Yemen’s Bloody Weekend Leaves Hundreds Dead And Rebels On The Rise

The Houthi rebel movement is a growing power in troubled Yemen. Its rise is part of a feud that stretches back a decade, and the bloodshed is unlikely to end here.

Days of heavy fighting, which left at least 140 people dead in the Yemeni capital of Sanaa, came to an end on Sunday with the resignation of the prime minister and a tentative new peace deal. But the deal, which was signed by representatives of the Houthi movement and Yemeni President Abd Rabu Mansur Hadi, is unlikely to be the sort of long-term agreement the country has been searching for since former President Ali Abdullah Salih stepped down in early 2012.

In carrying out its four-day blitz through Sanaa, which included taking over state television headquarters and several government buildings, the Houthis — a sophisticated rebel movement — were both flexing their political muscle and continuing a bitter blood feud that stretches back a decade.

Over the past two years the Houthis have moved far beyond their narrow sectarian origins. They have broadened their appeal beyond their traditional power base of Zaydi Muslims — a branch of Shiite Islam that is relatively close to Sunni Islam — and in the process become Yemen's primary opposition group. They are also, as the latest agreement makes clear, the closest thing Yemen has to a kingmaker. The Houthis may not have enough power to impose their will upon the rest of the country, but they now have enough supporters and weapons to act as an effective veto on Yemen's central government.

This is a remarkable turnaround for a group that once believed itself to be on the verge of political and religious extinction in Yemen. From 2004 to 2010 the Houthis fought six separate wars against a wide coalition of forces led by the central government in Sanaa, but which also included Salafi and tribal fighters.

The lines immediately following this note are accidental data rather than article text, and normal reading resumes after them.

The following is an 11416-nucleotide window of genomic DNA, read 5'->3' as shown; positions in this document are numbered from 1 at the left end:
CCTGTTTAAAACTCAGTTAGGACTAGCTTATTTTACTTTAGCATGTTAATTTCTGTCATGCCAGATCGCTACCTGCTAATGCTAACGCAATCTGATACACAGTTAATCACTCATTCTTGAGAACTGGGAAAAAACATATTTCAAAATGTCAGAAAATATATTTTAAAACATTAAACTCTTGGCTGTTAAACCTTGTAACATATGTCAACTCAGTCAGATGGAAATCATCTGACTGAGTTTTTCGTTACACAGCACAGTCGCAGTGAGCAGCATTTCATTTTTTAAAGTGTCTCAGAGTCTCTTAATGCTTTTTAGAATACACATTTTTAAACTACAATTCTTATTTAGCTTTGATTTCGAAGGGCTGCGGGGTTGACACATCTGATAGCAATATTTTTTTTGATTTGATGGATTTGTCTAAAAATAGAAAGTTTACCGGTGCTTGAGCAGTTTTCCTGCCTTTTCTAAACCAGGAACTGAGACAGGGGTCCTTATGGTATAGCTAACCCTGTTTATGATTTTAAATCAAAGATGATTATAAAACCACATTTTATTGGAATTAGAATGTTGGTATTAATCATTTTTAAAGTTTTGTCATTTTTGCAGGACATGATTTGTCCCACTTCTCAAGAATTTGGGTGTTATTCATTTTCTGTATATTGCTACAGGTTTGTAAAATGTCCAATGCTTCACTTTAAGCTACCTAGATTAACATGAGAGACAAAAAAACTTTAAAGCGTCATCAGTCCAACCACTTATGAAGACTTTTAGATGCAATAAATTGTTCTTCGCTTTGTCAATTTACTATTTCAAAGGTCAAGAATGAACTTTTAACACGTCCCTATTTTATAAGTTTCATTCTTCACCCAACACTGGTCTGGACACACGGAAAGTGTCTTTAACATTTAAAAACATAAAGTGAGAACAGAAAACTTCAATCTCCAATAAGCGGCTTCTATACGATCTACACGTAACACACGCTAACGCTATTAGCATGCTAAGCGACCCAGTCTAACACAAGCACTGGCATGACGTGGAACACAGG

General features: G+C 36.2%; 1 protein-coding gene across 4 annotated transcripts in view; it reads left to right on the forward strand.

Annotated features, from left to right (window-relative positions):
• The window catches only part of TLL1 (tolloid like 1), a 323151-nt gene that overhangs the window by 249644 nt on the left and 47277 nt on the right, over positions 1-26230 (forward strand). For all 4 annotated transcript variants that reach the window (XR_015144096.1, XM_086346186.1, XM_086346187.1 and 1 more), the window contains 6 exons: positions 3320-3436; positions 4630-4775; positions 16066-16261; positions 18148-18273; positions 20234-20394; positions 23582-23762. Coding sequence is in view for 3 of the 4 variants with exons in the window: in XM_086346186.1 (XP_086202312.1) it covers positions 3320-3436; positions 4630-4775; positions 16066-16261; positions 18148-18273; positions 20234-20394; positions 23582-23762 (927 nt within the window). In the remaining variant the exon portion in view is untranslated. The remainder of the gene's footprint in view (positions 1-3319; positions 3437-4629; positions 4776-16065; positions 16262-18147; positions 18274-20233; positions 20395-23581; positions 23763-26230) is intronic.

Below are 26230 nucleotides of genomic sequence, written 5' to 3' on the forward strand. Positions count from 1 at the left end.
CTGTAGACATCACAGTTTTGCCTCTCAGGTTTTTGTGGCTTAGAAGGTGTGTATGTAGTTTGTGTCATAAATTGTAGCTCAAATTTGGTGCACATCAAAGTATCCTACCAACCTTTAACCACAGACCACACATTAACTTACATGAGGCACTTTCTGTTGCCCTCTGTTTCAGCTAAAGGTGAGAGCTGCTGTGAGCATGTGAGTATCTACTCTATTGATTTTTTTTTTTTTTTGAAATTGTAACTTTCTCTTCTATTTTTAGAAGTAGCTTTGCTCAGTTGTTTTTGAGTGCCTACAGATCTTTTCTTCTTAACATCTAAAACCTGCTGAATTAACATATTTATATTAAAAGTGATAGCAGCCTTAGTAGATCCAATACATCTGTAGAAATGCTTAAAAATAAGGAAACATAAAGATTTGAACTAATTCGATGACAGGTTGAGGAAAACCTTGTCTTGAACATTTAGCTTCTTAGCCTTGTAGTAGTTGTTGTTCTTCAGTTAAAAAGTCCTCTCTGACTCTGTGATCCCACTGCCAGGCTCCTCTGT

The first of the so-called "Houthi wars" ended a decade ago this month, when the group's initial leader, Husayn al-Houthi, was killed in the mountains near the Saudi border. Husayn's younger brother, Abd al-Malik, now leads the group and it appears as though he is looking to settle old scores.

This weekend, Houthi fighters clashed with soldiers loyal to Ali Muhsin al-Ahmar, one of the country's most powerful generals and the former head of the First Armored Division. Ahmar, who led most of the wars against the Houthis over the past decade, is a holdover from the old regime. In late 2012, the First Armored Division was officially disbanded and its headquarters declared a public park. Ahmar and his men largely ignored the order.

This weekend the Houthis took the law into their own hands, overrunning the military camp. The general, however, seems to have escaped. His current whereabouts are unknown, and Huthi fighters are in control of at least one of his houses in a suburb of Sanaa. The Houthis also took over the homes of several tribal shaykhs, who fought alongside Ali Muhsin over the past decade. This weekend's advance comes on the heels of a string of victories earlier this year over Salafi opponents in Yemen's northern highlands. The Houthis have also clashed with al-Qaeda.

The U.S. has repeatedly expressed concern over the growth of the Houthi movement in Yemen, publicly worrying that the group is sponsored by Iran. And while there is some evidence of cooperation and support from Iran, it is unclear what exactly that money buys in Yemen, where many groups accept outside funding without ever acting as proxies. Although tempting to see the Houthis as part of larger Sunni-Shiite war, this is a local war with a regional dimension. This means that in Yemen, just as in Syria and Iraq, the U.S. now finds itself opposing multiple sides of an increasingly violent conflict.

The Houthis emerged from the weekend much stronger than many had believed they were. But they are far from dominant. Other groups still have enough men and weapons to fight back. And in Yemen, alliances shift frequently.

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